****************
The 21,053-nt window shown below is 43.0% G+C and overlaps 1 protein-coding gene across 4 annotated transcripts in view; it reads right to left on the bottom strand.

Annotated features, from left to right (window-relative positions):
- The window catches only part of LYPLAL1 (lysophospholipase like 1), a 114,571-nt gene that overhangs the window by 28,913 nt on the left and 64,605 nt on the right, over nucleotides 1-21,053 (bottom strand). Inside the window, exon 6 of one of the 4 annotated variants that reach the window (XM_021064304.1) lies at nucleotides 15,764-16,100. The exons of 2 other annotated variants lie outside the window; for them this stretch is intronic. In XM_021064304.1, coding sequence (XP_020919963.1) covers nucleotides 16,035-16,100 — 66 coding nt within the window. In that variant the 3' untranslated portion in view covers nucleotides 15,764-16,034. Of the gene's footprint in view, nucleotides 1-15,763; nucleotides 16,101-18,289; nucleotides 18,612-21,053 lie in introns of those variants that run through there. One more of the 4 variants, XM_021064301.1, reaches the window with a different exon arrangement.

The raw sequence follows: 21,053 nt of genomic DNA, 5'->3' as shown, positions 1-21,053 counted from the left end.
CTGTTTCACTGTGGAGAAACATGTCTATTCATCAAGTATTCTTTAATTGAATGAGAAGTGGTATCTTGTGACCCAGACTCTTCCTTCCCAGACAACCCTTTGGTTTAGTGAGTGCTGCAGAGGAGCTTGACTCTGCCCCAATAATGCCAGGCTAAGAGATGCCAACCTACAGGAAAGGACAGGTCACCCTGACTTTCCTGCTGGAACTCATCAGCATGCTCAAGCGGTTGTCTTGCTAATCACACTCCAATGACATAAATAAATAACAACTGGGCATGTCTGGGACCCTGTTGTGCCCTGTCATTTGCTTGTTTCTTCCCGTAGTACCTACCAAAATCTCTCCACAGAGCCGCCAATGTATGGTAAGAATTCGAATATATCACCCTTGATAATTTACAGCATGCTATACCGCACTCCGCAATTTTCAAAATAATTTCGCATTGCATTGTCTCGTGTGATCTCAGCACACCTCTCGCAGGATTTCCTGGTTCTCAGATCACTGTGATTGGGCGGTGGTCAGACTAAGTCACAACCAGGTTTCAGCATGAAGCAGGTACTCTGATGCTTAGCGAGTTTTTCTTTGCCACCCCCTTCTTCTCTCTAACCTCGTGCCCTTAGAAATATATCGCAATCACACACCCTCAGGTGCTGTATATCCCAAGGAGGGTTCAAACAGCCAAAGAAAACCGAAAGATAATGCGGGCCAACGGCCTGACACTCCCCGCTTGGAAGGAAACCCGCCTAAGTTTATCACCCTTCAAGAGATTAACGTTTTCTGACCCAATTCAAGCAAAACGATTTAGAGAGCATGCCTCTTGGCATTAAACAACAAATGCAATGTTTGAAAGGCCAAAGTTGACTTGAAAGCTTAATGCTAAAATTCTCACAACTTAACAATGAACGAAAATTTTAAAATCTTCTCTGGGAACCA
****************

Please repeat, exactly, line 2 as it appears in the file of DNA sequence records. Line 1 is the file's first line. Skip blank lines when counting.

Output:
Annotated features, from left to right (window-relative positions):